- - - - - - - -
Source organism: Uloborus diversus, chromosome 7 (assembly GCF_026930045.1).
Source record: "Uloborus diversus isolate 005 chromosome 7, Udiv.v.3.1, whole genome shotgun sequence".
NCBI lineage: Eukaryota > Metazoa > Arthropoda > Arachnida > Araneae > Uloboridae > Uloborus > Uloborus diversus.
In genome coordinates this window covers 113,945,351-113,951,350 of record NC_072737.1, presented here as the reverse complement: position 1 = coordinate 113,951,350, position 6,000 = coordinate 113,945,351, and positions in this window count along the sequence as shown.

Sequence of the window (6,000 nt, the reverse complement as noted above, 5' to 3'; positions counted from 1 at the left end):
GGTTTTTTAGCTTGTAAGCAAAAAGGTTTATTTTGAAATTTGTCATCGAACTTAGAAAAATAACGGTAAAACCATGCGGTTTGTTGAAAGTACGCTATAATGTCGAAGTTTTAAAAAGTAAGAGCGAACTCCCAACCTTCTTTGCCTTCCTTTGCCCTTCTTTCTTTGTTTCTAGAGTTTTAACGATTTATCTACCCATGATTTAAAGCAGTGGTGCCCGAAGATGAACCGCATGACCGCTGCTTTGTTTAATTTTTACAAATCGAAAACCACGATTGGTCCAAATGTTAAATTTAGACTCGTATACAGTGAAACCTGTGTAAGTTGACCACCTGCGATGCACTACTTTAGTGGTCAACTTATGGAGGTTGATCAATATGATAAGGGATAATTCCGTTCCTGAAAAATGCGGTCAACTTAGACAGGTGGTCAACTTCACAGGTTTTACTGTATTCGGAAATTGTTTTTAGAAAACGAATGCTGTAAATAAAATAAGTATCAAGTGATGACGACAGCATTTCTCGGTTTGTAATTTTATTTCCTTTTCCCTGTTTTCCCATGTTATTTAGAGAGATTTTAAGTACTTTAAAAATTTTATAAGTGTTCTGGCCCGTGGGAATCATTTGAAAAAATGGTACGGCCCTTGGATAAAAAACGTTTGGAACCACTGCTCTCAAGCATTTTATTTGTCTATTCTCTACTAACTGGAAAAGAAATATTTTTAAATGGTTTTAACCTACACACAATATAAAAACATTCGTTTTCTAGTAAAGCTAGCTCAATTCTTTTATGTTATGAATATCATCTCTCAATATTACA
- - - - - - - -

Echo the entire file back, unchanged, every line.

Source organism: Uloborus diversus, chromosome 7 (assembly GCF_026930045.1).
Source record: "Uloborus diversus isolate 005 chromosome 7, Udiv.v.3.1, whole genome shotgun sequence".
NCBI lineage: Eukaryota > Metazoa > Arthropoda > Arachnida > Araneae > Uloboridae > Uloborus > Uloborus diversus.
In genome coordinates this window covers 113,945,351-113,951,350 of record NC_072737.1, presented here as the reverse complement: position 1 = coordinate 113,951,350, position 6,000 = coordinate 113,945,351, and positions in this window count along the sequence as shown.

Sequence of the window (6,000 nt, the reverse complement as noted above, 5' to 3'; positions counted from 1 at the left end):
GGTTTTTTAGCTTGTAAGCAAAAAGGTTTATTTTGAAATTTGTCATCGAACTTAGAAAAATAACGGTAAAACCATGCGGTTTGTTGAAAGTACGCTATAATGTCGAAGTTTTAAAAAGTAAGAGCGAACTCCCAACCTTCTTTGCCTTCCTTTGCCCTTCTTTCTTTGTTTCTAGAGTTTTAACGATTTATCTACCCATGATTTAAAGCAGTGGTGCCCGAAGATGAACCGCATGACCGCTGCTTTGTTTAATTTTTACAAATCGAAAACCACGATTGGTCCAAATGTTAAATTTAGACTCGTATACAGTGAAACCTGTGTAAGTTGACCACCTGCGATGCACTACTTTAGTGGTCAACTTATGGAGGTTGATCAATATGATAAGGGATAATTCCGTTCCTGAAAAATGCGGTCAACTTAGACAGGTGGTCAACTTCACAGGTTTTACTGTATTCGGAAATTGTTTTTAGAAAACGAATGCTGTAAATAAAATAAGTATCAAGTGATGACGACAGCATTTCTCGGTTTGTAATTTTATTTCCTTTTCCCTGTTTTCCCATGTTATTTAGAGAGATTTTAAGTACTTTAAAAATTTTATAAGTGTTCTGGCCCGTGGGAATCATTTGAAAAAATGGTACGGCCCTTGGATAAAAAACGTTTGGAACCACTGCTCTCAAGCATTTTATTTGTCTATTCTCTACTAACTGGAAAAGAAATATTTTTAAATGGTTTTAACCTACACACAATATAAAAACATTCGTTTTCTAGTAAAGCTAGCTCAATTCTTTTATGTTATGAATATCATCTCTCAATATTACA